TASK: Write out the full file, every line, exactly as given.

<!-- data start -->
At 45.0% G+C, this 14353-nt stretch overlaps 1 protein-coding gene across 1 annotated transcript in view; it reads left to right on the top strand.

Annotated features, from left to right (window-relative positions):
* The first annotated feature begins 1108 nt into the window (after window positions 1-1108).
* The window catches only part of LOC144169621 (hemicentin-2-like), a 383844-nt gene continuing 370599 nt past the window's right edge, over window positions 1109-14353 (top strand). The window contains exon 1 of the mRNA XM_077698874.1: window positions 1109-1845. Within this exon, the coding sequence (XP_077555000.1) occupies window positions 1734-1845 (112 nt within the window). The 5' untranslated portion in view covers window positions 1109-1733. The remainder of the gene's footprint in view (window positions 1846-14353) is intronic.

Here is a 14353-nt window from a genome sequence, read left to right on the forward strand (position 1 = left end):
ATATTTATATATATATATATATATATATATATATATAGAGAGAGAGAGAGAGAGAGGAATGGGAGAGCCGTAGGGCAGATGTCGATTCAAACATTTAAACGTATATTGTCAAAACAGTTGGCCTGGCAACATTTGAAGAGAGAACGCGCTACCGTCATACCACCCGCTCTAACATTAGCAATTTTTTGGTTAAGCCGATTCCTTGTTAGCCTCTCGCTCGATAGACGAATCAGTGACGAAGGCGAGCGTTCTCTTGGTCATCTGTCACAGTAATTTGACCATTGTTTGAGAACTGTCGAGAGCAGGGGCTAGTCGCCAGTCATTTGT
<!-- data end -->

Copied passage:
At 45.0% G+C, this 14353-nt stretch overlaps 1 protein-coding gene across 1 annotated transcript in view; it reads left to right on the top strand.

Annotated features, from left to right (window-relative positions):
* The first annotated feature begins 1108 nt into the window (after window positions 1-1108).
* The window catches only part of LOC144169621 (hemicentin-2-like), a 383844-nt gene continuing 370599 nt past the window's right edge, over window positions 1109-14353 (top strand). The window contains exon 1 of the mRNA XM_077698874.1: window positions 1109-1845. Within this exon, the coding sequence (XP_077555000.1) occupies window positions 1734-1845 (112 nt within the window). The 5' untranslated portion in view covers window positions 1109-1733. The remainder of the gene's footprint in view (window positions 1846-14353) is intronic.

Here is a 14353-nt window from a genome sequence, read left to right on the forward strand (position 1 = left end):
ATATTTATATATATATATATATATATATATATATATAGAGAGAGAGAGAGAGAGAGGAATGGGAGAGCCGTAGGGCAGATGTCGATTCAAACATTTAAACGTATATTGTCAAAACAGTTGGCCTGGCAACATTTGAAGAGAGAACGCGCTACCGTCATACCACCCGCTCTAACATTAGCAATTTTTTGGTTAAGCCGATTCCTTGTTAGCCTCTCGCTCGATAGACGAATCAGTGACGAAGGCGAGCGTTCTCTTGGTCATCTGTCACAGTAATTTGACCATTGTTTGAGAACTGTCGAGAGCAGGGGCTAGTCGCCAGTCATTTGT